Lloyds Banking Group was told about regulators' concerns over an abortive deal to sell more than 600 bank branches to the Co-op months before the transaction was agreed, according to evidence put before MPs today.
The concerns over the so-called Project Verde transaction were set out in a letter in December 2011 from Andrew Bailey of the Financial Services Authority to now-disgraced Paul Flowers, then chairman of the Co-operative Bank.
It spelled out doubts about whether it could "transform itself successfully and sustainably into an organisation on the scale that would result from acquiring the Verde assets".
The letter, published by the Treasury Select Committee today, said: "I am aware that you, with our agreement, have already communicated elements of our concerns to Lloyds Banking Group ahead of their decisions on a preferred bidder.
"To avoid any possibility of ambiguity I would be grateful if you could also provide them with a copy of this letter and include us in the circulation."
Mr Bailey's letter detailed a series of concerns that would need to be overcome before regulatory approval could be granted to the deal, including the need for suitable plans for the integration and senior management team.
Lloyds announced a £750 million agreement to sell 632 branches to the Co-op in July 2012 but the deal collapsed the following year after a huge shortfall in the mutual's capital level was discovered.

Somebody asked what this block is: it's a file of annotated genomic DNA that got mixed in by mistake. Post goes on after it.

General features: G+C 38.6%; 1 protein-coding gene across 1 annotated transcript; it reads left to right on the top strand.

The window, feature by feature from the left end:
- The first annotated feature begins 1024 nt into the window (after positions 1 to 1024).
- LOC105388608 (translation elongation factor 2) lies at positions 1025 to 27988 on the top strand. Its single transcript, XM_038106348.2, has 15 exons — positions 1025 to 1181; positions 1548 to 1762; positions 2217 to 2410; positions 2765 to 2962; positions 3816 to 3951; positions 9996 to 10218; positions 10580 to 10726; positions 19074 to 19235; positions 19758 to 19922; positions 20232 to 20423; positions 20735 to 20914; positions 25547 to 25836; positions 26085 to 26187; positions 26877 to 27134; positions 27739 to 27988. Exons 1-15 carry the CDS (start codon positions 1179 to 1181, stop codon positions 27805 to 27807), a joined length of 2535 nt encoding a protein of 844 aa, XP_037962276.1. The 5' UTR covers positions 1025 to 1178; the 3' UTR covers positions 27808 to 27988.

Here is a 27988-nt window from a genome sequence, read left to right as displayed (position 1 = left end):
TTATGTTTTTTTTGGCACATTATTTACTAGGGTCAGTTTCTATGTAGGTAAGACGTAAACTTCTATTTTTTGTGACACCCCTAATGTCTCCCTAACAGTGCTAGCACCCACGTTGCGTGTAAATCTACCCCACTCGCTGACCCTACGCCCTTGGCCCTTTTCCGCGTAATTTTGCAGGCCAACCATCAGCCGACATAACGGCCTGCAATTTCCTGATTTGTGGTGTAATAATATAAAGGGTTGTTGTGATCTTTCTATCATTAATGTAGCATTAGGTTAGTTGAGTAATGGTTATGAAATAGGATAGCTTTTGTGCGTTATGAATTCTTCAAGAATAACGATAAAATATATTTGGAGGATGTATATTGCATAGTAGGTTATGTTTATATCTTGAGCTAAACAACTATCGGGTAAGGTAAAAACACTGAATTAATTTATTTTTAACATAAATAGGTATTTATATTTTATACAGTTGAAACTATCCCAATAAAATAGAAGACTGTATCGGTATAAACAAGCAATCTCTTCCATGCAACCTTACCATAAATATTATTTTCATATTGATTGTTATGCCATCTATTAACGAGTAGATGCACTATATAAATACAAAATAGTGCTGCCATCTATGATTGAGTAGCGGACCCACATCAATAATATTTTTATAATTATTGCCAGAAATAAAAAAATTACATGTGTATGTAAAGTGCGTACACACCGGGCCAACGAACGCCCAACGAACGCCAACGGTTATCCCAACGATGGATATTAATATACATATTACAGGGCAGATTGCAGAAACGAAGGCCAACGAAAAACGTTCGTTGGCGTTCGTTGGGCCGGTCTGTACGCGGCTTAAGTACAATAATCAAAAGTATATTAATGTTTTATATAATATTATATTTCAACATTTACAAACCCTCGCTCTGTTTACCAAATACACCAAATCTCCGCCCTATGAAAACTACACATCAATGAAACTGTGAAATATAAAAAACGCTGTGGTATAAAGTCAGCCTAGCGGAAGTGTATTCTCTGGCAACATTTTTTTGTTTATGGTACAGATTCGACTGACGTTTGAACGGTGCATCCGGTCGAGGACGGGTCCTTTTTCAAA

MPs on the Treasury select committee are investigating the deal and the subsequent collapse of the Co-operative Bank, which had to be rescued by bondholders including US hedge funds after a £1.5 billion black hole was found in its finances.
Mr Bailey, who is now deputy governor of the Bank of England and head of the Prudential Regulation Authority, told the committee the prime reason for the collapse had been the Co-op's earlier merger with the Britannia building society.
MPs were told that the Britannia had moved away from its traditional mortgages market and was pursuing "racier" lending, and would have collapsed, dragging down much of the rest of the mutual
sector, without the tie-up with the Co-op.
Mr Bailey also pointed to the impact on the Co-op of a £598 million write-off on an IT transformation programme, expressing incredulity at the amount that was "hugely larger than anybody could have expected".
The committee has previously heard claims from the head of a rival bid that state-backed Lloyds was "swayed by political considerations" when it chose the Co-op as its preferred candidate to take over hundreds of branches.
Lord Levene, former chairman of NBNK Investments, said he had handed Lloyds chairman Sir Win Bischoff a paper setting out "key risks" to the Co-op.
But in a letter to the committee, Sir Win said there had been no record of the document Lord Levene said he had handed over.
He added that the document itself contained no reference to the capital shortfall facing the Co-op which ultimately scuppered the bid, which was not known about in the markets at the time.